Really? I will admit that I saw hints of the keyhole all the way back to Fit01 of Muslin 1. It just wasn’t this prominent. Good news though, when I get dressed “It” is covered.
Never underestimate the value of styling and accessories!
There’s a predictable series of question that need answering. Things we dressmakers are always have interest. but I won’t answer them in PR Order. I already indicated size and fabric choices and a laundry list of changes I made. I didn’t follow the pattern instructions. I followed the instructions that Peggy sprinkles through-out her YouTube videos. For anyone that is a visual learner, I’d recommend self-immersion in the videos. You’ll see her process over and over with many different types of bodies.
Would you recommend it to others? Yes, absolutely. Peggy’s drafting is above reproach. My changes result from my fitting issues. Other than my fitting issues, I had no problems with the pattern. The final pair, I cut, stitched, did Fit 01 and finished in about 2 hours time. It doesn’t get better than that for me.
Would you sew it again? YES. In fact I’m planning 2 pairs with some style changes.
What did you particularly like or dislike about the pattern? Let me start with LIKES
That was probably the easiest choosing size process I’ve ever used. I didn’t measure the pattern in multiple places. Didn’t check crotch length/depth. Just let the tape measure go limp.
Despite the length and verbiage of this post, that’s the fastest I think I’ve fit pants since I was a kid. Definitely beats the 9 month I spent in 2003/4. I did follow Peggy’s steps. Because I’m fitting alone it takes me a little longer that the 5-7 minutes she shows in the videos. Peggy pins, visually checks and asks her model. I pinch, then baste, take pics. Repeat. I make one change at a time. When Peggy is fitting, she pins one area at a time then continues the next. Her model’s pants baste the 3-4 changes needed in one trip to the sewing machine. Even with the extra time I need for taking pics, trotting upstairs and processing photos, I was able to fit this pattern in about 6 hours including choosing size, fabric and cutting said fabric.
Just one: Leg and Hem circumference. I put these two together because one affects the other. I knew from the very first try-on that the back leg had too much ease. I didn’t complain because I thought I would fit it out.
All this ease makes for a big, elephant-leg appearance which I could not remove. Unfortunately my butt needs the circumference. I can’t just tuck from waist to hem and remove the ease. I know I added to the problem when I inadvertently added 3/8″ to the crotch points. I couldn’t remove those either. I tried. When I took in the inseam the crotch cut into both front and back as well as inseams rippling, pulling upward and general ugliness. I need the crotch length.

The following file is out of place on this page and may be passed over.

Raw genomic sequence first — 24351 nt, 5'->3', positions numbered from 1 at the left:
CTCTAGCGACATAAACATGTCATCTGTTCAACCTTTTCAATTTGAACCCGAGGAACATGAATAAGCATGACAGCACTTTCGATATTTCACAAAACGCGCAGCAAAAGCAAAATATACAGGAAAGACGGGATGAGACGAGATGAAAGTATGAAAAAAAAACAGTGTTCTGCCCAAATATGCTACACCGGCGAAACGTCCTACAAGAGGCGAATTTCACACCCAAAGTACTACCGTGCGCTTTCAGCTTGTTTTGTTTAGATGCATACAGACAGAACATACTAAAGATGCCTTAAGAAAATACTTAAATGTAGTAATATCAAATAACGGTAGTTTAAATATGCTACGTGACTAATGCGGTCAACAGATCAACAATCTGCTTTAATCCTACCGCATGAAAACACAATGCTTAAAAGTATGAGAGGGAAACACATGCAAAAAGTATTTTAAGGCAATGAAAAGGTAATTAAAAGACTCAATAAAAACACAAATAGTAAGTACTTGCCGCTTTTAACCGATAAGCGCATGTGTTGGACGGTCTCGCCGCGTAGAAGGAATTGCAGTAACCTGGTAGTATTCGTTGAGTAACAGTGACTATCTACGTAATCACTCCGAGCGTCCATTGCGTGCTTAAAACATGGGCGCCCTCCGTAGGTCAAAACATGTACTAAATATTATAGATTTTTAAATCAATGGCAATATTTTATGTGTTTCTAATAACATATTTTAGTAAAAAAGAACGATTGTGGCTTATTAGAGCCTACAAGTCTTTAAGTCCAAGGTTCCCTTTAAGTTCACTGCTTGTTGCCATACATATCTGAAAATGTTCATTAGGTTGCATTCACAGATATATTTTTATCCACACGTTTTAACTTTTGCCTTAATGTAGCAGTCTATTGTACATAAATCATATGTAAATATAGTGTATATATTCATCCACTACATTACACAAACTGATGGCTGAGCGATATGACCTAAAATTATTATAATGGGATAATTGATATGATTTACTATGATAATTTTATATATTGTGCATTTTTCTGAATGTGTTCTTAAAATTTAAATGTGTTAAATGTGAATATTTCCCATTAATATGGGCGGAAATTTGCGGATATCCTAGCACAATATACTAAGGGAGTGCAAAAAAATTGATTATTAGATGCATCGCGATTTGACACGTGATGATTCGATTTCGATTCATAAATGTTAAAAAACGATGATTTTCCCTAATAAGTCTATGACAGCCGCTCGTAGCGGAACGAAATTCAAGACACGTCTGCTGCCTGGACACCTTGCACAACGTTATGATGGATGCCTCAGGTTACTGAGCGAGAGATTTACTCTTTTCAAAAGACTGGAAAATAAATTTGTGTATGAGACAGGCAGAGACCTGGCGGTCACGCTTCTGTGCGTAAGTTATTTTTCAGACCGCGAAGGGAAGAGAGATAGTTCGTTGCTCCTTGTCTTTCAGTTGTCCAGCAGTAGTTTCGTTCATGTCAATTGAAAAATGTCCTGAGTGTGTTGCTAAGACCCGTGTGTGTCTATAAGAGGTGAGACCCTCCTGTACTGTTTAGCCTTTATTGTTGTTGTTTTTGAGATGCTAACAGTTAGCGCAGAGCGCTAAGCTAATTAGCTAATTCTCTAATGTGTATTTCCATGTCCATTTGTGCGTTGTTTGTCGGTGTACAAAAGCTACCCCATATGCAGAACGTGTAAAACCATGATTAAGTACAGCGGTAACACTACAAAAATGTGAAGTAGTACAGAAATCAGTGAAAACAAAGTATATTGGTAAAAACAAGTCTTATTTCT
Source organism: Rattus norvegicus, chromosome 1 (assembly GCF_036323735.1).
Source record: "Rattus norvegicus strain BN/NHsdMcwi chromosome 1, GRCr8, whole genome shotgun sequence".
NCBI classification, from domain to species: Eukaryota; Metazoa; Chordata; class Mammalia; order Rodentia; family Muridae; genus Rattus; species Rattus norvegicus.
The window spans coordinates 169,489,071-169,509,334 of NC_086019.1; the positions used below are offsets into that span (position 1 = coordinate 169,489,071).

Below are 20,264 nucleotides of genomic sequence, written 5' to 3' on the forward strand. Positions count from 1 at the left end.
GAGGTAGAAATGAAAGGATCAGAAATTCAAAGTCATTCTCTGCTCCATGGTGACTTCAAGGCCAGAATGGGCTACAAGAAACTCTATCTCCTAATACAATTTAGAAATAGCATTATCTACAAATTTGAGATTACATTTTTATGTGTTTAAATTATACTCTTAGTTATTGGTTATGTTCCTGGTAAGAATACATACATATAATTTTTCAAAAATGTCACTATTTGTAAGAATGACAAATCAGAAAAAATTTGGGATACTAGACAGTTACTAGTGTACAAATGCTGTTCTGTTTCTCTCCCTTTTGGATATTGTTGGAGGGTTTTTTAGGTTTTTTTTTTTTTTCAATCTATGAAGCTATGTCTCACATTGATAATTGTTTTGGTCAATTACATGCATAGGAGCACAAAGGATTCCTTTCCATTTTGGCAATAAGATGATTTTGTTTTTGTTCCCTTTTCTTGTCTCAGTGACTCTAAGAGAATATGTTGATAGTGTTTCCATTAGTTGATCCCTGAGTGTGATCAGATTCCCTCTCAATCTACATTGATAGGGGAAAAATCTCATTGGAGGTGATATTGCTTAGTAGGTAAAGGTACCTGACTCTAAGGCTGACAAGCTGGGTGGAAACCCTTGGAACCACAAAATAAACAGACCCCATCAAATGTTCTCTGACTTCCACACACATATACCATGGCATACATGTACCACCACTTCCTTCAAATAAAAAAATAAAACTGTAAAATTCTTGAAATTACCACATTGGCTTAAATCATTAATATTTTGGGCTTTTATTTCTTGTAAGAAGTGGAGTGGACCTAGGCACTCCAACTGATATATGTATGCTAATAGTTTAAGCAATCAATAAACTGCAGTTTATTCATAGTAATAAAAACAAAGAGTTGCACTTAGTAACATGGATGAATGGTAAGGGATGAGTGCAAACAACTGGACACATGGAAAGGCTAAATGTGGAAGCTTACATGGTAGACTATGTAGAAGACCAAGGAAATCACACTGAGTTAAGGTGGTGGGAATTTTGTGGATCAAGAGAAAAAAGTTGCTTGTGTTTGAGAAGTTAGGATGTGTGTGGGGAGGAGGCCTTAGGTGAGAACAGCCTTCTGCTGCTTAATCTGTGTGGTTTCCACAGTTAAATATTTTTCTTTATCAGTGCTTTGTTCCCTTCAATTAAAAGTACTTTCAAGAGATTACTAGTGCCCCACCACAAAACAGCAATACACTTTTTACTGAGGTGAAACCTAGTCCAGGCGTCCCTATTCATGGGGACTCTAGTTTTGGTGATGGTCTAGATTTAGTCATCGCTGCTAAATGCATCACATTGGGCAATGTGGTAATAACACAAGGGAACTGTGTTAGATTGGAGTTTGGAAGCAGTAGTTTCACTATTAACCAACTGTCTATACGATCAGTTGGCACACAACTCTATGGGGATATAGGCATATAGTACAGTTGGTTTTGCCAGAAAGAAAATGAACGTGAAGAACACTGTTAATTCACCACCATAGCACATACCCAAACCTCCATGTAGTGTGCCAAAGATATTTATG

I am really unhappy with the hem circumference. My leg finished at 21-3/4″. Without my error, it would have been 21″. Why do I care? Because the back of the envelope said
21″ is a long way from the 17″ I was promised. I bought this pattern this pattern because it advertised a 17″ hem circumference. 17.5″ would be close. 21 is not. I’m very unhappy with hem circumference and I DO NOT THINK THE GARMENT LOOKS LIKE THE ENVELOPE. (Sorry, Wordpress only gives me so many tool to emphasize a point). The leg on the envelope looks much, much slimmer than the leg in my pics.
So what’s in my future for this pattern? I’m wanting a couple of very casual summer pants. I envision them with 22-24″ hems, in light weight, flowing fabrics. While my standard hem is 1.25″ I think this is a place for a deeper hem 2″ at least maybe 3″. Depends upon how much fabric I have because hem’s are a place where fabric can be conserved or consumed. The 21″ hem will be easy to adapt for my desired 22-24″. I will scoop the front crotch a little. I already tried adjusting the crotch depth and length as well as messing the waistband. I’m convinced now that the curve is wrong in relation to my body. It could be just fine for you. Beyond that, I’m just not sure. I could try regular instead of women’s sizing. I could curve the inseam more and revisit the correction I made when removing leg length. (Just a note, I removed leg length at about the knee level so I could leave the 17″ hem intact.) Frankly, I could do a lot of work trying to reach a 20″ hem, but I already have 2 patterns that do. I have no hope of turning the 21″ circumference into 17. None.
It may be time to admit that my body needs either jeans draft (TJ906), a stretch pant/jean (DG2) or a women’s trouser (PP113, Eureka) with a 19-20″ hem. It may be time to let go of the woven-pant-with-17″-hem dream. I’ve certainly thrown enough patterns, fabric and time at that dream. Maybe it’s better to pursue something else?